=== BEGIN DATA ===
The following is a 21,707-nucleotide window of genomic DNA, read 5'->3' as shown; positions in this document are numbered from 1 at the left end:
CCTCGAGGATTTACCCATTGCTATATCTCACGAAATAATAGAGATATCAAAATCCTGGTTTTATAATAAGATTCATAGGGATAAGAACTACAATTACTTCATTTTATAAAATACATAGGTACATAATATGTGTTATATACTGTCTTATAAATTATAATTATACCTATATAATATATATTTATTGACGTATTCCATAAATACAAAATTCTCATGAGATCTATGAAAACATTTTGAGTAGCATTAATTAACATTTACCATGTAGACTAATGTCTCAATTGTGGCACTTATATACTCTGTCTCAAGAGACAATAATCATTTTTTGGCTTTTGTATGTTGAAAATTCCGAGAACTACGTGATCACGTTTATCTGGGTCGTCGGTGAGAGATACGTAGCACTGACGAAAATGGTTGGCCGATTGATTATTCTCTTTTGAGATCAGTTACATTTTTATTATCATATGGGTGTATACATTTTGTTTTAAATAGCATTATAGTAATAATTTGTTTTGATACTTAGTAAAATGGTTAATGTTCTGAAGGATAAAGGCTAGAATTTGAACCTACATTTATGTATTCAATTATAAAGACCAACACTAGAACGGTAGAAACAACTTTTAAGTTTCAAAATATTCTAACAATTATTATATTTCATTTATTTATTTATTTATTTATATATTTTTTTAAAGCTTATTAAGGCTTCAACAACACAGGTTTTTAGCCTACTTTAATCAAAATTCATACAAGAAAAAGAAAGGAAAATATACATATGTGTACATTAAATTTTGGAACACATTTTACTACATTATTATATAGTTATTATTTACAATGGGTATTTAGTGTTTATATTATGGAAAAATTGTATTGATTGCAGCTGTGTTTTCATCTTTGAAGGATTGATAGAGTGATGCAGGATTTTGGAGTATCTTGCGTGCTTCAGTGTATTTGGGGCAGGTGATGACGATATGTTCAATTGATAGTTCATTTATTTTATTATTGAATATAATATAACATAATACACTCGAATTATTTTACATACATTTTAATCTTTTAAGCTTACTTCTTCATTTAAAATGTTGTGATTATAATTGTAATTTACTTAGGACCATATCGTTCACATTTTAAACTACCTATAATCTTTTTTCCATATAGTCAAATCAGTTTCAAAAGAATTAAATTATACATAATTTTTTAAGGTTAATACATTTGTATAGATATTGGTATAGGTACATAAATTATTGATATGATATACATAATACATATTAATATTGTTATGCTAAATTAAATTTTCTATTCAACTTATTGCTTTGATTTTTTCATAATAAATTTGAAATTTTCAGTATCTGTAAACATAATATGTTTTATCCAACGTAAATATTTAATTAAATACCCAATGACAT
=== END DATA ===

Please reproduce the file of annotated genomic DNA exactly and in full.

The following is a 21,707-nucleotide window of genomic DNA, read 5'->3' as shown; positions in this document are numbered from 1 at the left end:
CCTCGAGGATTTACCCATTGCTATATCTCACGAAATAATAGAGATATCAAAATCCTGGTTTTATAATAAGATTCATAGGGATAAGAACTACAATTACTTCATTTTATAAAATACATAGGTACATAATATGTGTTATATACTGTCTTATAAATTATAATTATACCTATATAATATATATTTATTGACGTATTCCATAAATACAAAATTCTCATGAGATCTATGAAAACATTTTGAGTAGCATTAATTAACATTTACCATGTAGACTAATGTCTCAATTGTGGCACTTATATACTCTGTCTCAAGAGACAATAATCATTTTTTGGCTTTTGTATGTTGAAAATTCCGAGAACTACGTGATCACGTTTATCTGGGTCGTCGGTGAGAGATACGTAGCACTGACGAAAATGGTTGGCCGATTGATTATTCTCTTTTGAGATCAGTTACATTTTTATTATCATATGGGTGTATACATTTTGTTTTAAATAGCATTATAGTAATAATTTGTTTTGATACTTAGTAAAATGGTTAATGTTCTGAAGGATAAAGGCTAGAATTTGAACCTACATTTATGTATTCAATTATAAAGACCAACACTAGAACGGTAGAAACAACTTTTAAGTTTCAAAATATTCTAACAATTATTATATTTCATTTATTTATTTATTTATTTATATATTTTTTTAAAGCTTATTAAGGCTTCAACAACACAGGTTTTTAGCCTACTTTAATCAAAATTCATACAAGAAAAAGAAAGGAAAATATACATATGTGTACATTAAATTTTGGAACACATTTTACTACATTATTATATAGTTATTATTTACAATGGGTATTTAGTGTTTATATTATGGAAAAATTGTATTGATTGCAGCTGTGTTTTCATCTTTGAAGGATTGATAGAGTGATGCAGGATTTTGGAGTATCTTGCGTGCTTCAGTGTATTTGGGGCAGGTGATGACGATATGTTCAATTGATAGTTCATTTATTTTATTATTGAATATAATATAACATAATACACTCGAATTATTTTACATACATTTTAATCTTTTAAGCTTACTTCTTCATTTAAAATGTTGTGATTATAATTGTAATTTACTTAGGACCATATCGTTCACATTTTAAACTACCTATAATCTTTTTTCCATATAGTCAAATCAGTTTCAAAAGAATTAAATTATACATAATTTTTTAAGGTTAATACATTTGTATAGATATTGGTATAGGTACATAAATTATTGATATGATATACATAATACATATTAATATTGTTATGCTAAATTAAATTTTCTATTCAACTTATTGCTTTGATTTTTTCATAATAAATTTGAAATTTTCAGTATCTGTAAACATAATATGTTTTATCCAACGTAAATATTTAATTAAATACCCAATGACAT